Hepatitis B virus reactivation in patients receiving cancer chemotherapy: natural history, pathogenesis, and management.
ABSTRACT Chronic hepatitis B virus (HBV) infection is endemic in the Asian-Pacific region, and reactivation of HBV post-cancer chemotherapy has become an emerging clinical challenge. Patients with detectable serum HBV DNA before chemotherapy and those receiving intensive chemotherapy are particularly at a risk of HBV reactivation. Most patients with HBV reactivation are positive for hepatitis B surface antigen (HBsAg) and are, therefore, easily identified by recommended serological screening before chemotherapy. However, a small, but significant proportion of subjects who have apparently recovered from HBV infection as reflected by HBsAg negativity and hepatitis B core antibody positivity in HBV endemic areas may also experience reactivation when host immunity is severely compromised by cancer chemotherapy. Serum alanine aminotransferase, HBsAg, and/or HBV DNA should be monitored closely in these subjects and antiviral therapy should be administered immediately when any evidence of HBV reactivation is detected during chemotherapy. The prophylactic use of nucleos(t)ide analogs before chemotherapy and its continuation until reconstitution of host immunity remain the mainstay of effective prevention of hepatitis B reactivation in this special clinical entity.
- Bone Marrow Transplantation 04/2006; 37(6):625-6. · 3.54 Impact Factor
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ABSTRACT: Reactivation of hepatitis B virus (HBV) has been reported as a fatal complication following systemic chemotherapy or other immunosuppressive therapy. The risk of HBV reactivation differs according to both the patient's HBV infection status prior to systemic chemotherapy and the degree of immunosuppression due to chemotherapy. For establishing an optimal strategy for hepatitis prevention and treatment, it is necessary to understand the characteristics, the clinical course and the risk factors for HBV reactivation and to recognize the difference between hepatitis B surface antigen (HBsAg)-positive and -negative patients with HBV reactivation. Among the important viral risk factors, HBV-DNA level and HBV-related serum markers have been reported to be associated with HBV reactivation in addition to cccDNA, genotypes and gene mutations. Rituximab-plus-steroid combination chemotherapy has recently been identified as a host risk factor for HBV reactivation in hepatitis B core antibody (anti-HBc)-positive and/or hepatitis B surface antibody (anti-HBs) positive--but nonetheless HBsAg-negative--lymphoma patients. For these patients with resolved hepatitis B, preemptive therapy guided by serial HBV-DNA monitoring is a reasonable strategy to enable early diagnosis of HBV reactivation and initiation of antiviral therapy. In this review, we summarize the characteristics of HBV reactivation following rituximab-plus-steroid combination chemotherapy, mainly in HBsAg-negative lymphoma patients, and propose a strategy for managing HBV reactivation.Journal of Gastroenterology 10/2010; 46(1):9-16. · 3.79 Impact Factor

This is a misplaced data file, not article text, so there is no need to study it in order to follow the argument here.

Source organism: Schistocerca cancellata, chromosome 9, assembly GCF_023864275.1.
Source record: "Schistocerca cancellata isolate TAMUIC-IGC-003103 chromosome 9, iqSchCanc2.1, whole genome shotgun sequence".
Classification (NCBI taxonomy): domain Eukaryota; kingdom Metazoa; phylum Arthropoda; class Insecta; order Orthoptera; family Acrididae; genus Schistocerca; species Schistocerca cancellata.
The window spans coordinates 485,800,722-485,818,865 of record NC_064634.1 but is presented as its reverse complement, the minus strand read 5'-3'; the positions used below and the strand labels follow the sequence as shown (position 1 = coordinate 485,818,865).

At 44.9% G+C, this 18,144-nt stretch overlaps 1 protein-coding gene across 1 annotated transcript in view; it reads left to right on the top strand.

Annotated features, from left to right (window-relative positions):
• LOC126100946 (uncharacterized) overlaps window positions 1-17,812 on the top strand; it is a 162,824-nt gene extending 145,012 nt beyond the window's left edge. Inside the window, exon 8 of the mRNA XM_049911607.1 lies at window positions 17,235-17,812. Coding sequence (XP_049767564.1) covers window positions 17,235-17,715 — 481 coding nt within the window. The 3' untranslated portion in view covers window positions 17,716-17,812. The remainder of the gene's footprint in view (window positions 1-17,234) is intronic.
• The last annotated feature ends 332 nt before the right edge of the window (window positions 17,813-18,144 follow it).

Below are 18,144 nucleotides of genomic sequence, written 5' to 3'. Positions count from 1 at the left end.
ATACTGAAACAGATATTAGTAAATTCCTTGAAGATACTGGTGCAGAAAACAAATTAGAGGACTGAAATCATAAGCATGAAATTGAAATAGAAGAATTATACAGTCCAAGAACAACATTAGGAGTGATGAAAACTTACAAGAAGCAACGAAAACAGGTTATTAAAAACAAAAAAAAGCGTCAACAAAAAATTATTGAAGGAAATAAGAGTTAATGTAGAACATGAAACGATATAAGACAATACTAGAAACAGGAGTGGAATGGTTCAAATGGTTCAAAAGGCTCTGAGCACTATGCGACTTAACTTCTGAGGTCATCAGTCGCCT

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ABSTRACT: We have analyzed the molecular bases of the persistence of hepatitis B virus (HBV) DNA in serum and peripheral blood mononuclear cells (PBMC) in the absence of detectable hepatitis B surface antigen (HBsAg) in hemodialysis patients and dialysis-unit staff members who had suffered acute hepatitis B that resolved previously. HBV DNA was found in both compartments by polymerase chain reaction (PCR) using primers of the pre-S/S region. Viral DNA was transcriptionally active in PBMC, because the covalently closed circular (ccc) HBV DNA, the template for the viral RNA transcription, was detected in 47% of the samples. Furthermore, all PBMC had HBV RNA. HBsAg-negative cases had statistically lower levels of HBV DNA in serum and PBMC than a control group of chronic HBsAg carriers. We have also studied the presence of immune complexes and the existence of mutations in the pre-S/S gene to explain the lack of detection of HBsAg in these cases. No serum HBsAg/hepatitis B surface antigen antibody (anti-HBs) immune complexes or mutations in the "a determinant of the S gene were found. However, we have observed that all HBsAg-negative cases were infected by a mixture of the wild-type virus and a deletion mutant in the pre-S1 region. This deletion (amino acids 58-118) affects the S gene promoter, and previous in vitro studies have shown that it produces a reduction of the HBsAg synthesis. In conclusion, this work shows that the lack of detection of HBsAg in the presence of low viral levels of replication may be caused by the existence of viral genomes harboring deletions in the pre-S1 region that affect the S promoter.Hepatology 08/2000; 32(1):116-23. · 12.00 Impact Factor